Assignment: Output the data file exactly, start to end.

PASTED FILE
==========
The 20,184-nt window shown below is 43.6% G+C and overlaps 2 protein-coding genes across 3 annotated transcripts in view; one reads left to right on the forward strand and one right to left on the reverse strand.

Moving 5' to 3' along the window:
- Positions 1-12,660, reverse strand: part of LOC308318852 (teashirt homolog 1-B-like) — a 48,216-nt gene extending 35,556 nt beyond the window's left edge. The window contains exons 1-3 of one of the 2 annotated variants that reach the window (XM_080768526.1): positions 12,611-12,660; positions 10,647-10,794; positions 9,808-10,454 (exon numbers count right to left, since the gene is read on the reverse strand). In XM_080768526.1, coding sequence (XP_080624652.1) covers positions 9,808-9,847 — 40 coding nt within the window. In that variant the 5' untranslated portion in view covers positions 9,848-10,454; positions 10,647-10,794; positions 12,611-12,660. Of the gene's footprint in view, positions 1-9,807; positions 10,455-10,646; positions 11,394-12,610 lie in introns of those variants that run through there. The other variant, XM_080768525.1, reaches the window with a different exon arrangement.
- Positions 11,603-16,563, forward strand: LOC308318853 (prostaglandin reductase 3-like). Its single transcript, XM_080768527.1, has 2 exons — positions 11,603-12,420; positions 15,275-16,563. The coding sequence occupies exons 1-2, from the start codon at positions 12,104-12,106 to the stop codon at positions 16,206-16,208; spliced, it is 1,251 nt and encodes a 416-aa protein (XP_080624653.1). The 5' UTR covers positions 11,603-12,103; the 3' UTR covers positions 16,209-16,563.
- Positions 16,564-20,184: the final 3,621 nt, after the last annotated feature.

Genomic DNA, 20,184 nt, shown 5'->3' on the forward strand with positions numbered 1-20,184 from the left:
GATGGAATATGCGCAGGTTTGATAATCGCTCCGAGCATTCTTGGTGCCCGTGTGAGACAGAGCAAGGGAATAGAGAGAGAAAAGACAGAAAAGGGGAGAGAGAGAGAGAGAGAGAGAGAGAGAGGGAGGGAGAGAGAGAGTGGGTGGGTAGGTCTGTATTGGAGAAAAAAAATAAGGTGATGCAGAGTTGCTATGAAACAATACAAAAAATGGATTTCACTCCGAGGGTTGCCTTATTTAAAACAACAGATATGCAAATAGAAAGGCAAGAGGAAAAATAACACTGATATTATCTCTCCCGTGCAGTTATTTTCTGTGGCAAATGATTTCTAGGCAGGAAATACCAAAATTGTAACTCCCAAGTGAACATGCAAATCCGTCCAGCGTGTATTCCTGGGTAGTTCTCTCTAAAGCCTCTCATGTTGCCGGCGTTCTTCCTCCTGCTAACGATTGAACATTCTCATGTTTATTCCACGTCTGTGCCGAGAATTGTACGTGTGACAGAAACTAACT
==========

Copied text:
The 20,184-nt window shown below is 43.6% G+C and overlaps 2 protein-coding genes across 3 annotated transcripts in view; one reads left to right on the forward strand and one right to left on the reverse strand.

Moving 5' to 3' along the window:
- Positions 1-12,660, reverse strand: part of LOC308318852 (teashirt homolog 1-B-like) — a 48,216-nt gene extending 35,556 nt beyond the window's left edge. The window contains exons 1-3 of one of the 2 annotated variants that reach the window (XM_080768526.1): positions 12,611-12,660; positions 10,647-10,794; positions 9,808-10,454 (exon numbers count right to left, since the gene is read on the reverse strand). In XM_080768526.1, coding sequence (XP_080624652.1) covers positions 9,808-9,847 — 40 coding nt within the window. In that variant the 5' untranslated portion in view covers positions 9,848-10,454; positions 10,647-10,794; positions 12,611-12,660. Of the gene's footprint in view, positions 1-9,807; positions 10,455-10,646; positions 11,394-12,610 lie in introns of those variants that run through there. The other variant, XM_080768525.1, reaches the window with a different exon arrangement.
- Positions 11,603-16,563, forward strand: LOC308318853 (prostaglandin reductase 3-like). Its single transcript, XM_080768527.1, has 2 exons — positions 11,603-12,420; positions 15,275-16,563. The coding sequence occupies exons 1-2, from the start codon at positions 12,104-12,106 to the stop codon at positions 16,206-16,208; spliced, it is 1,251 nt and encodes a 416-aa protein (XP_080624653.1). The 5' UTR covers positions 11,603-12,103; the 3' UTR covers positions 16,209-16,563.
- Positions 16,564-20,184: the final 3,621 nt, after the last annotated feature.

Genomic DNA, 20,184 nt, shown 5'->3' on the forward strand with positions numbered 1-20,184 from the left:
GATGGAATATGCGCAGGTTTGATAATCGCTCCGAGCATTCTTGGTGCCCGTGTGAGACAGAGCAAGGGAATAGAGAGAGAAAAGACAGAAAAGGGGAGAGAGAGAGAGAGAGAGAGAGAGAGAGGGAGGGAGAGAGAGAGTGGGTGGGTAGGTCTGTATTGGAGAAAAAAAATAAGGTGATGCAGAGTTGCTATGAAACAATACAAAAAATGGATTTCACTCCGAGGGTTGCCTTATTTAAAACAACAGATATGCAAATAGAAAGGCAAGAGGAAAAATAACACTGATATTATCTCTCCCGTGCAGTTATTTTCTGTGGCAAATGATTTCTAGGCAGGAAATACCAAAATTGTAACTCCCAAGTGAACATGCAAATCCGTCCAGCGTGTATTCCTGGGTAGTTCTCTCTAAAGCCTCTCATGTTGCCGGCGTTCTTCCTCCTGCTAACGATTGAACATTCTCATGTTTATTCCACGTCTGTGCCGAGAATTGTACGTGTGACAGAAACTAACT